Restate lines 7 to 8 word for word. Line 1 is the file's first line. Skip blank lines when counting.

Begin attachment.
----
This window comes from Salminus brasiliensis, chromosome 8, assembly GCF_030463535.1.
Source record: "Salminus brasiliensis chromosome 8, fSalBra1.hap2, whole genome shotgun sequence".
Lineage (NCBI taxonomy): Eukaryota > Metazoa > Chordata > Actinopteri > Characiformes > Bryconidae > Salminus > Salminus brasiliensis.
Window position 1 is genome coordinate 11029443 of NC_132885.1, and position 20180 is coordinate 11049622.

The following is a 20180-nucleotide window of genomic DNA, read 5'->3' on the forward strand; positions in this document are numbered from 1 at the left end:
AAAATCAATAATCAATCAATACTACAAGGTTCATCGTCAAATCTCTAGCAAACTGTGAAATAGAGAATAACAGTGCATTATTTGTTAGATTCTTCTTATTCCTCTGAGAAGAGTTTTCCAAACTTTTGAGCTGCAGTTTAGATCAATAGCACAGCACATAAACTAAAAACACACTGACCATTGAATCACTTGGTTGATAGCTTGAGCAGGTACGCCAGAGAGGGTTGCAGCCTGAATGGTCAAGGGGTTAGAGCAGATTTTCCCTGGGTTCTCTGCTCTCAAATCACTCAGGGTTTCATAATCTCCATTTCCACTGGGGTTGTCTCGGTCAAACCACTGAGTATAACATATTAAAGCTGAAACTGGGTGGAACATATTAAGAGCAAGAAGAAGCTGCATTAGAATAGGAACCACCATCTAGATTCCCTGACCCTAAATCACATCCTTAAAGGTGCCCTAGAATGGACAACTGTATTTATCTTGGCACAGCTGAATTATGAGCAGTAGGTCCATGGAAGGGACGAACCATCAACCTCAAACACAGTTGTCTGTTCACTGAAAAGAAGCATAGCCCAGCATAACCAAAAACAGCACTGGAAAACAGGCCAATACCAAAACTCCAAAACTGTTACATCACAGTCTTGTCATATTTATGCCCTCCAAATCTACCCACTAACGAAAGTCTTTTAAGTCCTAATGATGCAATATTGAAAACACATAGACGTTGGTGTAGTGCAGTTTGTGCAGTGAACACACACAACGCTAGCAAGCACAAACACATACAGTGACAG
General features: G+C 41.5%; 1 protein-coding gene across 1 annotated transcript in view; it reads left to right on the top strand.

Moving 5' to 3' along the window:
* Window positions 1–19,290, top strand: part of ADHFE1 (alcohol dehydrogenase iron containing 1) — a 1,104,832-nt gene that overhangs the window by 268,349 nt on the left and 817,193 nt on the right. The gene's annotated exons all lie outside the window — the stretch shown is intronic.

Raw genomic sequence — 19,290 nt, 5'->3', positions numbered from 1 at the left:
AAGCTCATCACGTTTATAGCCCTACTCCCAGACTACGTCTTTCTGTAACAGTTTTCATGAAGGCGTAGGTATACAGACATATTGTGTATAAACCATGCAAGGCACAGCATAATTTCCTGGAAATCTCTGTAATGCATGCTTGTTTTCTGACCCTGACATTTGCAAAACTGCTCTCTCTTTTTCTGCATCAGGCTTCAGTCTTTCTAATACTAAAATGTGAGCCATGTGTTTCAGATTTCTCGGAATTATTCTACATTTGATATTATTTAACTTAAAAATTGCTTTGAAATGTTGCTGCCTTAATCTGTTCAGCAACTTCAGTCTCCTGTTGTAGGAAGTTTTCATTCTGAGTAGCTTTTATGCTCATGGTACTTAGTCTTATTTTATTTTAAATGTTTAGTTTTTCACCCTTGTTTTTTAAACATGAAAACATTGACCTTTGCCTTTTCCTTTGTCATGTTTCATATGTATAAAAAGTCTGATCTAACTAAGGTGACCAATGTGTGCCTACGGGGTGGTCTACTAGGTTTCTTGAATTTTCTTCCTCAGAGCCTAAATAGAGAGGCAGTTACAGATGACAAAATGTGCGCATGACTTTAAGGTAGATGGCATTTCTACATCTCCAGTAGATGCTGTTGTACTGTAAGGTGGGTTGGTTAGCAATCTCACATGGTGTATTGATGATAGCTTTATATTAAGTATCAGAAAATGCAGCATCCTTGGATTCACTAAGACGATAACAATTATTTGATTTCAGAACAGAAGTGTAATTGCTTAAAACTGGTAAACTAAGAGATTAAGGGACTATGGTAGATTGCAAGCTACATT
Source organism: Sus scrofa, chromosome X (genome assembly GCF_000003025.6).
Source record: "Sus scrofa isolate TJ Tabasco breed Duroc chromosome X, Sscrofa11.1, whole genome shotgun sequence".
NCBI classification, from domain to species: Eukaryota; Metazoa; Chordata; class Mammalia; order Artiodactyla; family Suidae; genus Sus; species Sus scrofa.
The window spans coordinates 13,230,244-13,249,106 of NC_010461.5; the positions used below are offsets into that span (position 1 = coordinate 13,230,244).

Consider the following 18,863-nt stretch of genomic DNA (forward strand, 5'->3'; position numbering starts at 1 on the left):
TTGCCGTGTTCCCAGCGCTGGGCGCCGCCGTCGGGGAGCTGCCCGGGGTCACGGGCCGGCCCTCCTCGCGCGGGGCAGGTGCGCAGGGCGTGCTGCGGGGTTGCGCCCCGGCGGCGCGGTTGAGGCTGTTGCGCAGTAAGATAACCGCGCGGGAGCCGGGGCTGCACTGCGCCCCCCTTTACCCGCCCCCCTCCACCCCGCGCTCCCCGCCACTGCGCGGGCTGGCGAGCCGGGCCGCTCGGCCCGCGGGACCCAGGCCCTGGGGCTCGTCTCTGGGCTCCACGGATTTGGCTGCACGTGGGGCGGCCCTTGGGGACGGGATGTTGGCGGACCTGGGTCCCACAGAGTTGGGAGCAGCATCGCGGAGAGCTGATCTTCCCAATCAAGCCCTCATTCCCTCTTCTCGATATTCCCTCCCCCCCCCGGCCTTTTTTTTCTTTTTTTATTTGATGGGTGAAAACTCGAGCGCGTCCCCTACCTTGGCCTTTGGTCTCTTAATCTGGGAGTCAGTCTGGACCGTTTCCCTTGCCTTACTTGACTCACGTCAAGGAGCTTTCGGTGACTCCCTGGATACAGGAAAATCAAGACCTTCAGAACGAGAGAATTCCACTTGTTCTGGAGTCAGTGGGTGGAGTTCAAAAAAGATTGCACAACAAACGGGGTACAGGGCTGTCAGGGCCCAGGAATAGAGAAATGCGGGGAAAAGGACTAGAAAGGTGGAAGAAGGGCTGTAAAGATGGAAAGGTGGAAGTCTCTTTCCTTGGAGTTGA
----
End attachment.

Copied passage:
General features: G+C 41.5%; 1 protein-coding gene across 1 annotated transcript in view; it reads left to right on the top strand.

Moving 5' to 3' along the window: